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constable not on patrol

March 18, 2009

Happy Original Post

Q. Why are police officers called “cops”?

A. The term originated in Great Britain and is an acronym for Constable on Patrol.

Disappointing Addendum

Just minutes ago during mid-post-fact-verification, I discovered that this romantic tidbit just isn’t true. Apologies to the people I’ve misled with the delightful acronym and who, at the time of their enlightenment, were understandably wowed by my mad etymology skills. Now let’s set things straight. (Hopefully my source is reliable.) The word “cop” as a name for police officers has undergone many changes, but here’s a summary:

1. It originated with the verb “to cop,” meaning “to take or seize” or “arrest.”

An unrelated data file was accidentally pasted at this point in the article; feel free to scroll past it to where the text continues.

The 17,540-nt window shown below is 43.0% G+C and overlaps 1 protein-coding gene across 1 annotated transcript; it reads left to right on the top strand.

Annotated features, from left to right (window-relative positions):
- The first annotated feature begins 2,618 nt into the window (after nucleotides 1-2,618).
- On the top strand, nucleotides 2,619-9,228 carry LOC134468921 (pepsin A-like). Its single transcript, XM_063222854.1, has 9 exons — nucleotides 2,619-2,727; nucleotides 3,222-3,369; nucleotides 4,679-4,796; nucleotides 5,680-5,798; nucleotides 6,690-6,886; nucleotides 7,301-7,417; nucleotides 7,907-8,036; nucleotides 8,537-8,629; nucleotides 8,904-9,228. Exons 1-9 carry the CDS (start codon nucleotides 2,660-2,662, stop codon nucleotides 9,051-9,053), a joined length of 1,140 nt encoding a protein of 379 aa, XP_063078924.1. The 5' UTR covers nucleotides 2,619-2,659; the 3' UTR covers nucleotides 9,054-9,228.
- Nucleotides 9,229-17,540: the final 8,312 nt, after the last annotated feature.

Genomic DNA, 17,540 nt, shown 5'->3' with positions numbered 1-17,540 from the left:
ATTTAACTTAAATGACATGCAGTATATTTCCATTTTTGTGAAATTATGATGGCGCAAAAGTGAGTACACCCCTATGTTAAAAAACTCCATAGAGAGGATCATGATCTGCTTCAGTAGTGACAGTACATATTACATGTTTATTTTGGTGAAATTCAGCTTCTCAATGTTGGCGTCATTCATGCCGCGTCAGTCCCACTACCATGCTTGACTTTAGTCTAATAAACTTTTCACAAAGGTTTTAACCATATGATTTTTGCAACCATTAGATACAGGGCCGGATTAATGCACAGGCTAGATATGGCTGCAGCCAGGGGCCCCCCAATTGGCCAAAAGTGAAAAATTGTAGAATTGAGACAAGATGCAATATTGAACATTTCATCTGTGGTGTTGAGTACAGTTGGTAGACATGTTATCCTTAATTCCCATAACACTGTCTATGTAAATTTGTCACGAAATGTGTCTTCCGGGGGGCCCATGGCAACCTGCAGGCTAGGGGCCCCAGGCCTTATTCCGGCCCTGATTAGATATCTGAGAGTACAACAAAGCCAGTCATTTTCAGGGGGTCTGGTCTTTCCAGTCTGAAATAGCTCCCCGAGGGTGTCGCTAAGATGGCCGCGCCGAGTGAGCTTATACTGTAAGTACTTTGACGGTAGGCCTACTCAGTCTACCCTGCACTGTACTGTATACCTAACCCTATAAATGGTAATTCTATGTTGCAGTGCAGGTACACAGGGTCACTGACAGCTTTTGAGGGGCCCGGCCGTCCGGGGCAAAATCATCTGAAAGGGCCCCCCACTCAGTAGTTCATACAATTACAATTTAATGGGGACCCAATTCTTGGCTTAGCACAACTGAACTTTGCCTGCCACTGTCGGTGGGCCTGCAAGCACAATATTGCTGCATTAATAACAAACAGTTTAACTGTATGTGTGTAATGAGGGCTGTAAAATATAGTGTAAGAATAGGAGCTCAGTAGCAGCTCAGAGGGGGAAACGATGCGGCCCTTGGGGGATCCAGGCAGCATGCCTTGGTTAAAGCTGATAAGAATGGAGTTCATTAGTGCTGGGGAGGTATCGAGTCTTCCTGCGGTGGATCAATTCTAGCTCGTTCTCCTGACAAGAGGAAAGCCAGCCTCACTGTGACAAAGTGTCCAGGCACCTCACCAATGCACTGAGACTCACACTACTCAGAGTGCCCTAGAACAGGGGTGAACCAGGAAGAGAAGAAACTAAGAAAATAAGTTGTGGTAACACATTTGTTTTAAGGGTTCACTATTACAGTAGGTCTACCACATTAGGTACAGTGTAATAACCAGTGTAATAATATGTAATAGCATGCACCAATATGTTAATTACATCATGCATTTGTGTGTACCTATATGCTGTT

2. The person doing this arresting came to be called a “copper.”

3. “Copper” was shortened to “cop.”

What a bummer! I wanted it to mean Constable on Patrol. I like the idea of the Mary Poppins constable or the Make Way for Ducklings police man strolling down the sidewalk and whistling as he swings his club… on patrol.

One Comment leave one →
  1. March 19, 2009 6:58 am

    I’ve also heard that it’s a shortening of copper, but I heard that was in reference to what their badges were made of.

    Something I’ve learned about language is that if an etymology seems cool or interesting or in any way like something that ought to be in an email forward, then it is almost certainly not accurate.

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